... you are passionate about.
Thinking about how wonderful it will feel to get that promotion we crave will help motivate us if we can see doing a great job on the report as a stepping-stone to advancement.
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Before you start on your to-do list, set yourself up with a system of rewards along the way.
Make the reward something you wouldn’t normally give yourself or do something for yourself to feel special.
Think about what may throw you off track from your work before you start.
This allows you to unplug, disconnect, and put a hold on everything and everyone that could potentially disrupt your focus and throw you off.
Winston Churchill summed it up well, “Perfection(ism) is the enemy of progress.”
The fear of making mistakes keeps many of us paralyzed and unable to begin. We learn by doing and making mistakes.
The most difficult step in completing a task is getting started.
Starting at the easiest part takes less emotional resistance, and once we get started, we tend to get on a roll, which gives us the momentum to keep going.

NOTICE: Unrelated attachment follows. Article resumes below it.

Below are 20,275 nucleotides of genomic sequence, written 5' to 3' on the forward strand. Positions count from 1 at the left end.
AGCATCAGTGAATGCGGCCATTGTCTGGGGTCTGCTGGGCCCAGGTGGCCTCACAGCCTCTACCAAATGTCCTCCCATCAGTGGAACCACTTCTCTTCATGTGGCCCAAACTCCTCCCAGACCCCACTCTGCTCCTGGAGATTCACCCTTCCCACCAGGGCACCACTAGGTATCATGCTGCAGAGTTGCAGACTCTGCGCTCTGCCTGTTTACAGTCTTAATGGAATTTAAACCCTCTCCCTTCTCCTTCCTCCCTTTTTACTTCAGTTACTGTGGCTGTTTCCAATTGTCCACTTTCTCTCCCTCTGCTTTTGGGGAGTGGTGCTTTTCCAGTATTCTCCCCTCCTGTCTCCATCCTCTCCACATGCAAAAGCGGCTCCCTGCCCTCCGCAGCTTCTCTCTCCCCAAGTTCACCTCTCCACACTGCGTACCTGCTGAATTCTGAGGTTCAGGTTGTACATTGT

One size does not fit all when it comes to the best environment for you.
If you don’t know what your best environment is, practice in different ones until you find the one that stimulates you the most.
The task will seem less daunting if we tell ourselves that we are going to only spend five minutes working on it.
We’ll find ourselves continuing to work past the committed time that we told ourselves.
A person’s belief and expectation that they are capable of completing a task.
When we don't trust the fact that we'll be able to complete a task (with good results), we're more likely to procrastinate.
Use the 1-3-5 rule when putting together her daily to-do list.On any given day, set nine goals for yourself:
This keeps you from feeling overwhelmed by an endless list, and also helps keep you focused on just those items.
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